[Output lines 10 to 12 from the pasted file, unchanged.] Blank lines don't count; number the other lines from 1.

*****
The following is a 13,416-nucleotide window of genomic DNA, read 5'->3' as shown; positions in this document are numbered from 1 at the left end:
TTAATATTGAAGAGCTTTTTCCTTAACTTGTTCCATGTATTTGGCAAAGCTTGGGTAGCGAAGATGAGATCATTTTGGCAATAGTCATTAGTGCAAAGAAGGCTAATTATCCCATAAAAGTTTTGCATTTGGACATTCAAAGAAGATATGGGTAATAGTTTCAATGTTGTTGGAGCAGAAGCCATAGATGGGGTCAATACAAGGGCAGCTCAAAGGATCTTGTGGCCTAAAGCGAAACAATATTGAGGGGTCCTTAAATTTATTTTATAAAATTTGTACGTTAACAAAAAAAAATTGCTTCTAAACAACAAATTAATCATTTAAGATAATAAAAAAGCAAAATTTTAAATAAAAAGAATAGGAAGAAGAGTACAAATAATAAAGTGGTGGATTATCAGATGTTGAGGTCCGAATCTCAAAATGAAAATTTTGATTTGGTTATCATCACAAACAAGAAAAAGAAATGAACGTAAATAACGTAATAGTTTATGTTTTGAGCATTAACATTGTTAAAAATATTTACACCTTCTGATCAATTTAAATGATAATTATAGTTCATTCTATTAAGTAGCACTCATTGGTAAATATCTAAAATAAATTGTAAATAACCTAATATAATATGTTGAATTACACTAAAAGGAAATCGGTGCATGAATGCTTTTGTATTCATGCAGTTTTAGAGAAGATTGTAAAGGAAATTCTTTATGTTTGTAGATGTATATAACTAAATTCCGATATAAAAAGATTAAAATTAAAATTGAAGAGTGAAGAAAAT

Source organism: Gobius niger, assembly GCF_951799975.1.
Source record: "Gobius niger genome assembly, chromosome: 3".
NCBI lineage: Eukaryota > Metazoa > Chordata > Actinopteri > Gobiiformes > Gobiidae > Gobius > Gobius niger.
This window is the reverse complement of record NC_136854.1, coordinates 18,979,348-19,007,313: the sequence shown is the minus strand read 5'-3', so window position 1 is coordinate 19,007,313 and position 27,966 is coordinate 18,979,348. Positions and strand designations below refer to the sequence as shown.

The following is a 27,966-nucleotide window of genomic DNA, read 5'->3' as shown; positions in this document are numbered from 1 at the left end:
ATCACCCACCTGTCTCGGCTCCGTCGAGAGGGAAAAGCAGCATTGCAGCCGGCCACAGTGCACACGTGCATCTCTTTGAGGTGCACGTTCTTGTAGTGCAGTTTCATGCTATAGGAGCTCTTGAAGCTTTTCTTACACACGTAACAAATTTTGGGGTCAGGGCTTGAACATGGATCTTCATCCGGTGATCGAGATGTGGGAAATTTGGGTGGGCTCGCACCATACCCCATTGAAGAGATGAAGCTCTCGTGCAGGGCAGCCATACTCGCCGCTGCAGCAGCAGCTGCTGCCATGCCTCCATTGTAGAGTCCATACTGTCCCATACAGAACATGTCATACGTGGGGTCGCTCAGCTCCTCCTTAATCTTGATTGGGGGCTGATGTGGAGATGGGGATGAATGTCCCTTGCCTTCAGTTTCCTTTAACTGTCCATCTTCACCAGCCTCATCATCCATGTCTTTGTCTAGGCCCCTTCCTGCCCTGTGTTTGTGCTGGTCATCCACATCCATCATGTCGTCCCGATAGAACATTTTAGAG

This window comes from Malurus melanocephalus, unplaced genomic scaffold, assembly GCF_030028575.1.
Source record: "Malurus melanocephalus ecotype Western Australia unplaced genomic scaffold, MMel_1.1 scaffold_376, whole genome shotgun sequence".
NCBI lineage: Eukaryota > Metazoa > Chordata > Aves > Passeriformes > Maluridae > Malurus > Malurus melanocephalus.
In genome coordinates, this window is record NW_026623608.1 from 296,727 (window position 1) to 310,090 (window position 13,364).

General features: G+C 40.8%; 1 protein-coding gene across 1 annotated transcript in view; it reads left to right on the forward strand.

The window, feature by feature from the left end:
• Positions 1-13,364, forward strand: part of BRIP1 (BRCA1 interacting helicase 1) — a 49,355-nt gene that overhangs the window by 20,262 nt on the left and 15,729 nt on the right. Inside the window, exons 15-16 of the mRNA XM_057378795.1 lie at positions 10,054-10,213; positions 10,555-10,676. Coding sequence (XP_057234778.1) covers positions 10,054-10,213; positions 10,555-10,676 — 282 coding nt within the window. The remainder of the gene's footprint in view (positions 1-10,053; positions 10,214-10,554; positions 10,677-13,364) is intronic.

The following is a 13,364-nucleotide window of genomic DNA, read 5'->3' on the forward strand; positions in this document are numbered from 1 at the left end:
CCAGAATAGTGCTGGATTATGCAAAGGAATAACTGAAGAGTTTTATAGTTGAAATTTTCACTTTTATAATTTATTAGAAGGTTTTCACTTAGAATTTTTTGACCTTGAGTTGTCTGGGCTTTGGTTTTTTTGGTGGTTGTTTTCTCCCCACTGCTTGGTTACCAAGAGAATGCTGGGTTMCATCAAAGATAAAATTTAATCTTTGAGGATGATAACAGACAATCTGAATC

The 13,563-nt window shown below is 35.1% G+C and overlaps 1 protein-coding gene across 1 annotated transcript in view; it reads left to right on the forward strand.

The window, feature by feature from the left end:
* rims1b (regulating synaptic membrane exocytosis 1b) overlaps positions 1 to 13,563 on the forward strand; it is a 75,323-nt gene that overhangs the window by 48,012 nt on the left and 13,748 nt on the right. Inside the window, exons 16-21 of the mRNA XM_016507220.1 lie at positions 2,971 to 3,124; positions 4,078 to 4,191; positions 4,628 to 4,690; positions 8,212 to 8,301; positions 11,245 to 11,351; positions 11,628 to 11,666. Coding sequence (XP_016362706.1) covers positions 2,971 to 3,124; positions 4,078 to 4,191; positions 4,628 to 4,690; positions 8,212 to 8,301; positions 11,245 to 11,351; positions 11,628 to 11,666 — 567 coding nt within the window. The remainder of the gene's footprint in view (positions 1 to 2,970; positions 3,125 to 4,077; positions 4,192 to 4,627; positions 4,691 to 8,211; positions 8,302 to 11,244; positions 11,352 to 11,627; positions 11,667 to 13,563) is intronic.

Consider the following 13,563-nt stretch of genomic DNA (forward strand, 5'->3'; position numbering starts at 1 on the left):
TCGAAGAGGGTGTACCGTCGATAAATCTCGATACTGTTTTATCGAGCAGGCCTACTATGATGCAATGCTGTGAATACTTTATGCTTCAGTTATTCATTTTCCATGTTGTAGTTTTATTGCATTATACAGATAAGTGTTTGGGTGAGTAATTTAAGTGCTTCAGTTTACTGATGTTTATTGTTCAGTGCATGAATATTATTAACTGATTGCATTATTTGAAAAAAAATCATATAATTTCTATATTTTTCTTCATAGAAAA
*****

Source record: "Malurus melanocephalus ecotype Western Australia unplaced genomic scaffold, MMel_1.1 scaffold_376, whole genome shotgun sequence".
NCBI lineage: Eukaryota > Metazoa > Chordata > Aves > Passeriformes > Maluridae > Malurus > Malurus melanocephalus.
In genome coordinates, this window is record NW_026623608.1 from 296,727 (window position 1) to 310,090 (window position 13,364).